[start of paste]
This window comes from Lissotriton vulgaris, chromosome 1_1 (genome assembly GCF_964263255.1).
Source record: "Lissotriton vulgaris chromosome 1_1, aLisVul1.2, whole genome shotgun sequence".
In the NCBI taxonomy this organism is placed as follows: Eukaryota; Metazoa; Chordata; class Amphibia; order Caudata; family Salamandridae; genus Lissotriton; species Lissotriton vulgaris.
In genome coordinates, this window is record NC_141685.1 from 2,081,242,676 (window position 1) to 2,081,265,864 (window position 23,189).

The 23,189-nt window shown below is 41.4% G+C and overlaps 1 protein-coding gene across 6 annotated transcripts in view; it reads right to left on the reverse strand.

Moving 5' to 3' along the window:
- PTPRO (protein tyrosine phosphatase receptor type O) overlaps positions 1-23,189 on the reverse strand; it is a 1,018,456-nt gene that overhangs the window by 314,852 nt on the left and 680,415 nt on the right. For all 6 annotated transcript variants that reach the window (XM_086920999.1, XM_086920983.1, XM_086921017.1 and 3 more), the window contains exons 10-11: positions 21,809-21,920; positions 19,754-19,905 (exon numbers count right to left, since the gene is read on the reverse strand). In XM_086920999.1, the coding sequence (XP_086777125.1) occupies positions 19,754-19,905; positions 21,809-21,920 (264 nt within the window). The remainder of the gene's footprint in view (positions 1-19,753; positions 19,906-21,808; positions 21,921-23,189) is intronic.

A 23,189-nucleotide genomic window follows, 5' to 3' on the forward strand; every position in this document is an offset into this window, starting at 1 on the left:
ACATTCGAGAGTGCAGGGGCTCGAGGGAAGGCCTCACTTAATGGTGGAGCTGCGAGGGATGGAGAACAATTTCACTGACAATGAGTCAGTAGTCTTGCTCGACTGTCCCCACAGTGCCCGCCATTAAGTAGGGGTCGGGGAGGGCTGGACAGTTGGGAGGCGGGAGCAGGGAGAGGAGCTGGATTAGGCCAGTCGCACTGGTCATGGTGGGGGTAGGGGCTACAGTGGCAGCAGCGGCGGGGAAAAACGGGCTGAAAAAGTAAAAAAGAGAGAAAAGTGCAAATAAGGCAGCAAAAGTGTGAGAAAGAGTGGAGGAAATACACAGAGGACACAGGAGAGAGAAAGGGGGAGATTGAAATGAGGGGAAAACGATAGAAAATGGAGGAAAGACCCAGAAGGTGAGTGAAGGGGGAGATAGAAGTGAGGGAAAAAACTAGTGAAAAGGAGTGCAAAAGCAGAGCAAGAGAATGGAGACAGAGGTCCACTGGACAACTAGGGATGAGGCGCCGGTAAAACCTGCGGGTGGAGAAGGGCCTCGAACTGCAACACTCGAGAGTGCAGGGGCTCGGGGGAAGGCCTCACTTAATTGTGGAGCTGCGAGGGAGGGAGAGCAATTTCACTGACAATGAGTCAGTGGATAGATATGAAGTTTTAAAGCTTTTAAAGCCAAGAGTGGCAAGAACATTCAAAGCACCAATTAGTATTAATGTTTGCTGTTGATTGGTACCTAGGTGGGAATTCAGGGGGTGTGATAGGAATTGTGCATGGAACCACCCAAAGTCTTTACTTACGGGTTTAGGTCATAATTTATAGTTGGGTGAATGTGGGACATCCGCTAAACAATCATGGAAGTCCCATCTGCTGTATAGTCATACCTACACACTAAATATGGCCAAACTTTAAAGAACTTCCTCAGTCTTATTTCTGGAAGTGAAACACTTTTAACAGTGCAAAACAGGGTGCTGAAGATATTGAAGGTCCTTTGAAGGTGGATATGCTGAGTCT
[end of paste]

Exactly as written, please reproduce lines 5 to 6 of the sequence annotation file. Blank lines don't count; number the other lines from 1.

The 23,189-nt window shown below is 41.4% G+C and overlaps 1 protein-coding gene across 6 annotated transcripts in view; it reads right to left on the reverse strand.

Moving 5' to 3' along the window: